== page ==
Once we Western interpreters recognize the influence our individualistic bent has on how we read biblical law, we can discover the moral values it expresses. Unimpeded by our biases, we can recognize Old Testament law’s humanistic quality. Or, as one scholar described of Deuteronomy, its “progressive and protective attitude to the legal status of women.”
As I write these words, a common refrain permeates the news outlets, social media, and dinner tables across America. It’s a chorus so collective that we hardly seem to notice it, but scan the headlines on election news, healthcare concerns, or the border crisis and you’ll discover a single theme rumbling beneath the noise: our values.
In the interest of preventing clenched jaws or furrowed brows, rest assured that this is indeed a theological conversation, not a political critique.
But those political critiques are often surprisingly theological, often framed in categories of moral absolutes that should comprise a just and right society, that describe how the world should be. Even ardent atheists – those who would rend religion away from public consciousness, who shun the notion imposing on another’s personal moral choices – are compelled by an innate, driving sense of “should.”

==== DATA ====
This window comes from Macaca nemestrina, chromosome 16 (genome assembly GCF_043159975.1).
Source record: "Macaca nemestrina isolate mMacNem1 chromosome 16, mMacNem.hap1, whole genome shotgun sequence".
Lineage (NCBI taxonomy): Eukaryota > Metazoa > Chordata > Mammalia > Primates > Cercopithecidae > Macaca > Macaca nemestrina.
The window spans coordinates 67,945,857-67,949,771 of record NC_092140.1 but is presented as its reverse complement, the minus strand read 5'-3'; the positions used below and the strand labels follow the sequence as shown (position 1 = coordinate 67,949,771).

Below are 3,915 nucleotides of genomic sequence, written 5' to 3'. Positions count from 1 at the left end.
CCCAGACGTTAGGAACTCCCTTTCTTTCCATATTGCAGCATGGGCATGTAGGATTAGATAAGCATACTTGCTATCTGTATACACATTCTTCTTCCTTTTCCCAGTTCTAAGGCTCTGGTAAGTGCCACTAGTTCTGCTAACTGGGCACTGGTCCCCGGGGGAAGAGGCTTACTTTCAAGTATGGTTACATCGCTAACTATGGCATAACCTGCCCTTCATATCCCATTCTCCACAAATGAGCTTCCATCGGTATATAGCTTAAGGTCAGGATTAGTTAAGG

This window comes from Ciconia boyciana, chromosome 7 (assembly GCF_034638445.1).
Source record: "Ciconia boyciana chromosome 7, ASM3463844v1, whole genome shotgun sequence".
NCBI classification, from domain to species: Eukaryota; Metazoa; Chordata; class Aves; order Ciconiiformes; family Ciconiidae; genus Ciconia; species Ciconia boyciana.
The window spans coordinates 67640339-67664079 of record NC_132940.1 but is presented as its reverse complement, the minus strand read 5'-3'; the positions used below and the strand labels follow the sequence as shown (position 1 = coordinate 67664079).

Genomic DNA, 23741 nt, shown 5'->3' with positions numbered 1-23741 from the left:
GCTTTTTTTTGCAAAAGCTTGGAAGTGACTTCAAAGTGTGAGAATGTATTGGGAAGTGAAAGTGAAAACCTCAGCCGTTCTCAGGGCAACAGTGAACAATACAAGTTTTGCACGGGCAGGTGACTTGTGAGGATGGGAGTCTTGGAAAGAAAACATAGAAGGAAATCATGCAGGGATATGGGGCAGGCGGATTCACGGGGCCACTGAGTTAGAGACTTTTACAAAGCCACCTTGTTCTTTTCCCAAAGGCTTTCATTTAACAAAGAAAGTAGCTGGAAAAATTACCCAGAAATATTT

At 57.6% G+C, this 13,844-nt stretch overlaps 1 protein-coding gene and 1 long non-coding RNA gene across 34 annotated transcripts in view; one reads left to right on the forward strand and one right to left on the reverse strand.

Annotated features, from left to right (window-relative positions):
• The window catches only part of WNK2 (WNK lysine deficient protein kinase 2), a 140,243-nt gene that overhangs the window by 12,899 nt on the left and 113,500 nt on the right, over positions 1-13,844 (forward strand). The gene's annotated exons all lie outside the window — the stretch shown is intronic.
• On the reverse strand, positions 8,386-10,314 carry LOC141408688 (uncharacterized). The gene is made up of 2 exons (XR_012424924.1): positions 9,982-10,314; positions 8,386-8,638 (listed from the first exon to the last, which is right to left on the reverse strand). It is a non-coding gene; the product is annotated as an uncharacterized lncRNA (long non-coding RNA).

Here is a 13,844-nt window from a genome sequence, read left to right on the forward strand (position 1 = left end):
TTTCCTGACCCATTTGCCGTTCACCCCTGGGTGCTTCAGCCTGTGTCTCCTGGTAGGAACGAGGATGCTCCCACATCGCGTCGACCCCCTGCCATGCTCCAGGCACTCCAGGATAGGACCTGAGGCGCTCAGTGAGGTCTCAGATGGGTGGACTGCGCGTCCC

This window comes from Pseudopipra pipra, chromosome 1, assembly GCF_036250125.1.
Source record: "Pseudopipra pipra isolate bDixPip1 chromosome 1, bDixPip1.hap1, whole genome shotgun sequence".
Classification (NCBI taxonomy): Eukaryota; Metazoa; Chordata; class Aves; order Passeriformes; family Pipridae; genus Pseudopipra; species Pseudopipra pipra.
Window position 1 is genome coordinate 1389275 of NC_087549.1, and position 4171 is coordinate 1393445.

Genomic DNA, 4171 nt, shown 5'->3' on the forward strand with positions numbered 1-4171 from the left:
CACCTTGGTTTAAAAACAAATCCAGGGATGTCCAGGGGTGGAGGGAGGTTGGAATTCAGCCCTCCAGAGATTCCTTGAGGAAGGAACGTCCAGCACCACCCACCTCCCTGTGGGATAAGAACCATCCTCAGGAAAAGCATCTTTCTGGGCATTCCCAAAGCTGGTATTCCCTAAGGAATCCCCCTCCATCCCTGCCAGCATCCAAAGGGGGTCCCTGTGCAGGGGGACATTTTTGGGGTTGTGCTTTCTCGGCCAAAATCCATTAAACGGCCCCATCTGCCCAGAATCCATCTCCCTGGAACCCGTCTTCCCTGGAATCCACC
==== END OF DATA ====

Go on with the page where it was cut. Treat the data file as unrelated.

A society’s laws signal its values. We instinctively measure a society’s moral character by what it protects, prohibits, and punishes. We exercise this instinct – this driving sense of “should” – whenever we read and interpret the laws of the Old Testament.
But what happens when our own culture skews how we read and interpret the Old Testament?
In their book, Misreading Scripture Through Western Eyes, authors Randolph Richards and Brandon J. O’Brien describe how our own cultural perspectives influence – and in some cases, impede – our biblical interpretation. For Western (particularly American) readers, individualism is a primary value; the purpose of life is to fulfill one’s self-actualizing goals.